Assuming you're an independent songwriter with no record deal or publishing deal, this is what you need to do to collect all your music royalties:

1- Join a Performance Rights Organization

2- Register with an admin publishing company or mechanical royalty collections society

3- Sign up with a digital music distributor

4- Register with SoundExchange or a Neighbouring Rights Organization

5- Check for unclaimed royalties in the AFM & SAG-AFTRA Fund

Pre-Requisites

Before we go through each step in detail, we need to talk about the two components of music copyright.

Why?

Because understanding music copyright is key to understanding music royalties and getting paid.

music copyright = music royalties = money in the bank

The Two Components of Music Copyright

There are two big types of copyright for music: the sound recording and the composition.

When a song is played on the radio or an album is sold, there are revenues attached to the song itself (the composition) and the recording of that song (the sound recording).

Now that's clear, let's have a look at how those two types of music copyright affect our music royalties…..

Music Royalties Breakdown

Music royalties breakdown
Music royalties = performance + mechanical royalties related to both the sound recording + the underlying composition.

Make sense?

Ok, maybe not yet. So we'll go into a little bit more detail now to explain what this chart is all about and which organizations you need to join to make sure you get paid.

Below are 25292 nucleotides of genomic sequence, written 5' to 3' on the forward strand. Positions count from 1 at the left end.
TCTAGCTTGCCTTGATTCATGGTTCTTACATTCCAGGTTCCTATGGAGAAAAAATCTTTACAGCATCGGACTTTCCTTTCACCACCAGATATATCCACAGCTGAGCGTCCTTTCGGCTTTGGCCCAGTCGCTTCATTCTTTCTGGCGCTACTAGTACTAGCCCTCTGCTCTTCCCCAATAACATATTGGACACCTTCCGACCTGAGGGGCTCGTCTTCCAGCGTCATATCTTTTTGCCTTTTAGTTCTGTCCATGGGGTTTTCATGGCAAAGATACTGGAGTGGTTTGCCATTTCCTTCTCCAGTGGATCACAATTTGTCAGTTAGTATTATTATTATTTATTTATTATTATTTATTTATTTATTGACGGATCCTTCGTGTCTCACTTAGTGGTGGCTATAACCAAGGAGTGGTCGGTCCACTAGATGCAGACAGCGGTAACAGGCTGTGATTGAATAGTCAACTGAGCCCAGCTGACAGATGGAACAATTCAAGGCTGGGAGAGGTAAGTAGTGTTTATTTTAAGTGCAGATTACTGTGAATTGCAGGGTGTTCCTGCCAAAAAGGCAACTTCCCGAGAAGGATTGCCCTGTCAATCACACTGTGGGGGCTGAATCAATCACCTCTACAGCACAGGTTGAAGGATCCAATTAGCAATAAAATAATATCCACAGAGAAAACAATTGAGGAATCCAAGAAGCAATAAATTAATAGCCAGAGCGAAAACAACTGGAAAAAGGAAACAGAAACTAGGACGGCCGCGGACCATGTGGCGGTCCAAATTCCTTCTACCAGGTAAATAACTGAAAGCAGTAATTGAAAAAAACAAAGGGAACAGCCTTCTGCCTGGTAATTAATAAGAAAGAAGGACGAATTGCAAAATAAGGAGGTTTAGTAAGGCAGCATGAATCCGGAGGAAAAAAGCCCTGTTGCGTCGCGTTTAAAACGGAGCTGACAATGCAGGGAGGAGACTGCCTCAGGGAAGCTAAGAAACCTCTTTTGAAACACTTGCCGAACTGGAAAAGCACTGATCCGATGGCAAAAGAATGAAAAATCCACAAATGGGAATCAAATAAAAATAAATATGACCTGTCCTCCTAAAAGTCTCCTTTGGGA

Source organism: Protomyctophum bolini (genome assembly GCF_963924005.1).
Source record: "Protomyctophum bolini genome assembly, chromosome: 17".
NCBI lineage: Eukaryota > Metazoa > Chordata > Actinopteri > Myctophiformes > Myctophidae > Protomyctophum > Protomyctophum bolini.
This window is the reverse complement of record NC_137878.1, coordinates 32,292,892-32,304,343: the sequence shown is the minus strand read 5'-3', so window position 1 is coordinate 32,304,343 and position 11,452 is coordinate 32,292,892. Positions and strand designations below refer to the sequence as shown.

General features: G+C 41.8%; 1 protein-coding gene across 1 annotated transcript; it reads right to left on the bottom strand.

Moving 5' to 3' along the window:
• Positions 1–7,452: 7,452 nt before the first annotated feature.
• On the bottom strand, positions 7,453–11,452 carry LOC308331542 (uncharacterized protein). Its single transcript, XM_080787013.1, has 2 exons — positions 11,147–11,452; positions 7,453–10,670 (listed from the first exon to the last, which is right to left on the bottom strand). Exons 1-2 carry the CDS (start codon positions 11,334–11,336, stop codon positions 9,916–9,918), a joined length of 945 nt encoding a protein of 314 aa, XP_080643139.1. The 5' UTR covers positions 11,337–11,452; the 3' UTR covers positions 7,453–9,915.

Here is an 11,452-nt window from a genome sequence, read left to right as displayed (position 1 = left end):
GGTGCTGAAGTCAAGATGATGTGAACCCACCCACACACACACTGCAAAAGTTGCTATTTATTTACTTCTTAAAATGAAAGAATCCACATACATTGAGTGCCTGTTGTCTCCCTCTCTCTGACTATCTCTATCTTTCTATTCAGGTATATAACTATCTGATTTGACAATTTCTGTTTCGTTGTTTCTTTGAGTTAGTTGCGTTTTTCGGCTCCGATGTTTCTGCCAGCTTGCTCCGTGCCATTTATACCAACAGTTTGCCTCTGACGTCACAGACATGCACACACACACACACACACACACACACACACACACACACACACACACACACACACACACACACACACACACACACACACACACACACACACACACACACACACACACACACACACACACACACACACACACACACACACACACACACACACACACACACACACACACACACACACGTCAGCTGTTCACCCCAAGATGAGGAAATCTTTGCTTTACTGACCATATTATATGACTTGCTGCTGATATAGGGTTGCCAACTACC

IMPORTANT – If reading this gets boring or overwhelming at any point, scroll down to the bottom of the post and get your summary Music Royalties Checklist.

Print it out and take the time to go through it at your own pace.

Now, let's do this!

1- Join A Performance Rights Organization

To Collect What?

Performance royalties due to the songwriter and music publisher.

When?

Every time a composition is played in public: live, on the radio, on TV.

How Do You Join?

Each PRO has different requirements and sign up methods. They'll usually make everything clear on their website.

Pro tip: if you choose to work with an admin publishing company (see step 2), you can actually skip this part and let THEM handle this registration process.

When And How Will They Pay You?

PROs usually pay you quarterly, using the payment information you provided when you joined.

Note that non-digital performance tracking and royalty collection takes time so don't expect to receive any performance royalties in the first year after a release.

Even then, performance royalties can take time to build up.

Pro tip: If you want to do some of the tracking yourself, there are services like Tunesat that can help you identify when your music is being played on TV.

2- Register with an admin publishing company or a mechanical royalty collections company

To Collect What?

Mechanical royalties due to the songwriter and music publisher.

When?

Every time a composition is streamed on demand, downloaded, purchased.

How Do You Join?

If you're outside the US, you'll need to find out if there's a local mechanical royalty collection society in your country.

Examples of mechanical royalty collection companies: